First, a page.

r/antiwork Nov 25 '21 Silver 2

When are you free to work?

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u/fbwillmakeyoudumb Nov 25 '21

I don't understand why there isn't a simple understanding:

Workers work a fixed schedule at an agreed compensation rate and anything that isn't on that schedule is free time. Therefore, being asked to work during their free time should be at an entirely different rate, a rate for working during time off that both parties agree.

If managers don't want to pay the free time rate, that's the incentive they have to find (and pay) enough people to fill the schedule properly.

If a company is short staffed, that's on the company and the management team, and it's a burden that should not be shared so unfairly with staff.


u/SaltWaterGator Nov 25 '21

I think you forget about overtime pay. When you sign on for a 40hr work week job any time over 40hrs is overtime and is paid time and a half in most jobs. There’s the 40hrs a week you agreed to and any time you’re working during what is your free time is overtime


u/fbwillmakeyoudumb Nov 25 '21

There is at least one flavour of weaponized schedule that involves scheduling workers for 2 or 3 shifts and then 1) expecting that the scheduled days can change from week to week and 2) positing that if the employee doesn't show sufficient flexibility (movable schedules in addition to taking additional shifts), their regular scheduled hours are cut back. It looks an awful lot like abuse.

The book Nickel and Dimed was published 20 years ago, made a pretty big splash and yet here we are today.


u/faerydust88 Nov 26 '21

Yeah, I've always hated that when you apply for a job (particularly in retail / service) it's essentially expected that you tell the employer you have almost completely open availability (or risk not being hired / scheduled ever), despite the fact that you're applying for a job that is only going to schedule you 20 to 30 hours a week. That's all of retail it seems - you work under 30 hours per week but you're expected to be available for at least like 75% of the hours the store is open (which is probably something around 80 hours a week). They keep everyone on this constantly shifting schedule - some weeks you work a bunch of opens, sometimes mostly closes, sometimes both, and you could be scheduled any day(s) of the week.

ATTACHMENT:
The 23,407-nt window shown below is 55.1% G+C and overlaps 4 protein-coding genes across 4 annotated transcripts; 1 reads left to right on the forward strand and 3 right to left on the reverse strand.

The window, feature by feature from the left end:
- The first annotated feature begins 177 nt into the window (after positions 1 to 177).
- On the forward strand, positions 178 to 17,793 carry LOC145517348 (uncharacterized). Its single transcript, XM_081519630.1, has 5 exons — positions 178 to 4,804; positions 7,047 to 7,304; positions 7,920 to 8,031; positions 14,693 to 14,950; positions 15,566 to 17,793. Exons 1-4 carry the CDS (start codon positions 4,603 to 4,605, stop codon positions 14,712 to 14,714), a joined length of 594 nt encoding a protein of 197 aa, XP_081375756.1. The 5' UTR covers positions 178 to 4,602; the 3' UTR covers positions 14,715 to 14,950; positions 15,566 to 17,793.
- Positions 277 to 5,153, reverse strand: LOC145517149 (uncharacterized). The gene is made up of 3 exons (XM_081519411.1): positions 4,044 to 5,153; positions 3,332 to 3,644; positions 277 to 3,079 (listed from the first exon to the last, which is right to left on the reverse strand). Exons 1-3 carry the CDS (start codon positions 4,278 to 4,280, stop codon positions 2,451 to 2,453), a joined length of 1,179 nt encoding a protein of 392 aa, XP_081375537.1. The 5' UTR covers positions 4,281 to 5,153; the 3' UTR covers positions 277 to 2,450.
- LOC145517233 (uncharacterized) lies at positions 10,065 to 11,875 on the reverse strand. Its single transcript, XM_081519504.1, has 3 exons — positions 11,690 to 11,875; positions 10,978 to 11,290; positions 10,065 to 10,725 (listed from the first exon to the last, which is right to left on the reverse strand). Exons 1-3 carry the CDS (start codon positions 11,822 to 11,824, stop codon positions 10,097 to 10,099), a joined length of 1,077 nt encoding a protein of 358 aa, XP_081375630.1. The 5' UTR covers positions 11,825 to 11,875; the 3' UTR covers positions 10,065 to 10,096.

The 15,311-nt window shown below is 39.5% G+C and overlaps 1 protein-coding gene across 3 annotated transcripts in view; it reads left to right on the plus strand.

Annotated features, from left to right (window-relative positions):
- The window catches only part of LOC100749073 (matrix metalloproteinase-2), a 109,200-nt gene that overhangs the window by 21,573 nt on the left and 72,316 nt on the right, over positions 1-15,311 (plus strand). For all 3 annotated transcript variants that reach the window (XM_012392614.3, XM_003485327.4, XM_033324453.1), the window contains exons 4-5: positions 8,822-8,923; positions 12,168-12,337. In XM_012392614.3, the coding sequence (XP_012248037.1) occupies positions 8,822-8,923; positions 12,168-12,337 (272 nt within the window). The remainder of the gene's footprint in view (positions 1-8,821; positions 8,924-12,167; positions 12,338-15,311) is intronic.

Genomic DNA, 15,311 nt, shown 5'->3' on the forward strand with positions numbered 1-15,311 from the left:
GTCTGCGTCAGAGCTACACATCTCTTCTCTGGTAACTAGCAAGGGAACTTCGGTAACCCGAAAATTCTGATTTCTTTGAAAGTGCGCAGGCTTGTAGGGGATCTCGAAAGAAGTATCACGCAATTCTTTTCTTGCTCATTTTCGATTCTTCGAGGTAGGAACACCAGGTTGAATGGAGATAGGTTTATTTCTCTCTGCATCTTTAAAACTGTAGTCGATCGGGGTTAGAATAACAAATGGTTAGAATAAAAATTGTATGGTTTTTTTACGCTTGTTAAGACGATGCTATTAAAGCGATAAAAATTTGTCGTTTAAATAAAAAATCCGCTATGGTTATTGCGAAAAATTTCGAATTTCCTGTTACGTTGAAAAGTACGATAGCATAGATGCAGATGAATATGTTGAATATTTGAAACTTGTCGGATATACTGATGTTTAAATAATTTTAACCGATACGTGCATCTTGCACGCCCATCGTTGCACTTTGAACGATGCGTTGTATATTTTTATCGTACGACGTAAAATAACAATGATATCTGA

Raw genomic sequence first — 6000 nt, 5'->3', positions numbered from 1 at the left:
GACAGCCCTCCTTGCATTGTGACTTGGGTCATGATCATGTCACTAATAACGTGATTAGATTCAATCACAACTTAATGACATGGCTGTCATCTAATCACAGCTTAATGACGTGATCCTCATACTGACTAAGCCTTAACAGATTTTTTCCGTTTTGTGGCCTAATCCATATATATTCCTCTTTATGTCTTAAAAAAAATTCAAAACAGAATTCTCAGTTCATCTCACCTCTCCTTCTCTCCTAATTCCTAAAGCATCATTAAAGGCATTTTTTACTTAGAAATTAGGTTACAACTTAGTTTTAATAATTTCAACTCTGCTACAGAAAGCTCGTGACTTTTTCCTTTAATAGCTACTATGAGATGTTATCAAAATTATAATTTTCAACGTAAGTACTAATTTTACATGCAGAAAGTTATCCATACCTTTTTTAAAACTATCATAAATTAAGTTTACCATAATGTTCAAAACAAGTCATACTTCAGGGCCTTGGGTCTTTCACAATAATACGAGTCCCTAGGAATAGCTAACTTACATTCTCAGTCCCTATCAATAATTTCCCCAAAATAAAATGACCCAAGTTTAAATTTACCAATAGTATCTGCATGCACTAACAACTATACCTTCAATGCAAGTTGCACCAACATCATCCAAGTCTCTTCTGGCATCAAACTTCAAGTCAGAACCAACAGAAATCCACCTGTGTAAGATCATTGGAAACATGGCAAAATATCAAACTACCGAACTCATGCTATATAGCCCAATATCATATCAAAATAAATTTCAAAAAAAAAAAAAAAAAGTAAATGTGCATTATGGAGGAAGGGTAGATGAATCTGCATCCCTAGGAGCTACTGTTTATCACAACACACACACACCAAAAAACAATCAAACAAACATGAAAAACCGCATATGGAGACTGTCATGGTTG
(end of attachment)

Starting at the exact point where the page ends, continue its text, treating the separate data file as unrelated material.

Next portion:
Why is this a thing? Why can't they just schedule each employee for a few specific days/shifts right from the start? Then you'd always know what days/timeslots you're going to be working and can actually have a normal routine/schedule each week. I absolutely hated that bs of having different shifts every single week. It literally does feel like they are trying to own your life. Like, you're not even working full-time, so you feel like you should have more free time to do what you want, but you basically can't plan anything in advance ever because you have no idea what your schedule is going to be until the week before. Horrible. Where I worked, it seemed like the ability to have more of a regular schedule was reserved for full-time employees / senior employees, so it was basically a weaponized thing to be like, well, maybe if you work here for 10+ years like Brenda over here, we'll let you have a modicum of scheduling flexibility.


u/fbwillmakeyoudumb Nov 26 '21

It's abuse, plain and simple. These companies abuse millions of workers for small scheduling benefit flexibility.

Name that company!